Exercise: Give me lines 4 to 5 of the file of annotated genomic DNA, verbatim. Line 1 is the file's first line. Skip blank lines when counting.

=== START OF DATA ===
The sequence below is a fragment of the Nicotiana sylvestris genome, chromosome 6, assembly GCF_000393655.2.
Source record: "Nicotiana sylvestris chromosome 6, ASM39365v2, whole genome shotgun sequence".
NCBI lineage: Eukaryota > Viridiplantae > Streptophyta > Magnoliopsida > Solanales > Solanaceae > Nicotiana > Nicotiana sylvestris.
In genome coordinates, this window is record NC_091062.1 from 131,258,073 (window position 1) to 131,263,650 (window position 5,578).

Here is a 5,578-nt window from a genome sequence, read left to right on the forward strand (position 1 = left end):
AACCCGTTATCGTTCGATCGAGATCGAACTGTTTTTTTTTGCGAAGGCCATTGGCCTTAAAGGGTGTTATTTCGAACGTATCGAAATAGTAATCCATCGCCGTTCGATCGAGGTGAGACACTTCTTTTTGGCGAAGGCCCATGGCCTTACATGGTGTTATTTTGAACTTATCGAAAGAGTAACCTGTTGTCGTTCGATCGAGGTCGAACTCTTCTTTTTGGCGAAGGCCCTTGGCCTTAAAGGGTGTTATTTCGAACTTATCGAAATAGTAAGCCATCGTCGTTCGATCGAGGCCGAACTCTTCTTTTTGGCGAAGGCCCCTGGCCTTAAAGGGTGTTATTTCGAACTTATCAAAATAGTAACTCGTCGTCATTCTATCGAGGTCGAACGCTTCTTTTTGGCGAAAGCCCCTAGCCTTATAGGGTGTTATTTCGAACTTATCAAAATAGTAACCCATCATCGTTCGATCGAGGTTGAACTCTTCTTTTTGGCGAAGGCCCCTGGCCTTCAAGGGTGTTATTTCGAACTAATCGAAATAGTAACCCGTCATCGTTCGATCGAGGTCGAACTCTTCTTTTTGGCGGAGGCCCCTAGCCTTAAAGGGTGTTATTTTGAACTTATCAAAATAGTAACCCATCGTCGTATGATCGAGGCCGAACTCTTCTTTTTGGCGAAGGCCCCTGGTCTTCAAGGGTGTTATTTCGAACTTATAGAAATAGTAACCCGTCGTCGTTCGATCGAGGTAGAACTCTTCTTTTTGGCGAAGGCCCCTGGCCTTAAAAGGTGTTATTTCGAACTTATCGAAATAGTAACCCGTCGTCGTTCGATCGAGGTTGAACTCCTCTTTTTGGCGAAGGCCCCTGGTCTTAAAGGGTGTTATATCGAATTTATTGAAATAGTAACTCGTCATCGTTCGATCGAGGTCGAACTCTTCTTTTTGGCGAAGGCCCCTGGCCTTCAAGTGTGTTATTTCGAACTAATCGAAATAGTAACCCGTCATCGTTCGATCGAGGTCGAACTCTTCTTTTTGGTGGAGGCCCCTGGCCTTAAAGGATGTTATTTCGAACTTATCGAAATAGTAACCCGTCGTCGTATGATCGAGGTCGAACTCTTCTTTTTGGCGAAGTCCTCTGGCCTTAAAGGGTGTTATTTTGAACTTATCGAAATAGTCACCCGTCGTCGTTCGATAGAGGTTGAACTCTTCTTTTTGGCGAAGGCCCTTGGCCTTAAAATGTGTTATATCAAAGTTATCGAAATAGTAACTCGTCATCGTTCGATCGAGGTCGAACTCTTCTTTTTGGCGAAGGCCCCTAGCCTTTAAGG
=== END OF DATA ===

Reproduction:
In genome coordinates, this window is record NC_091062.1 from 131,258,073 (window position 1) to 131,263,650 (window position 5,578).

Here is a 5,578-nt window from a genome sequence, read left to right on the forward strand (position 1 = left end):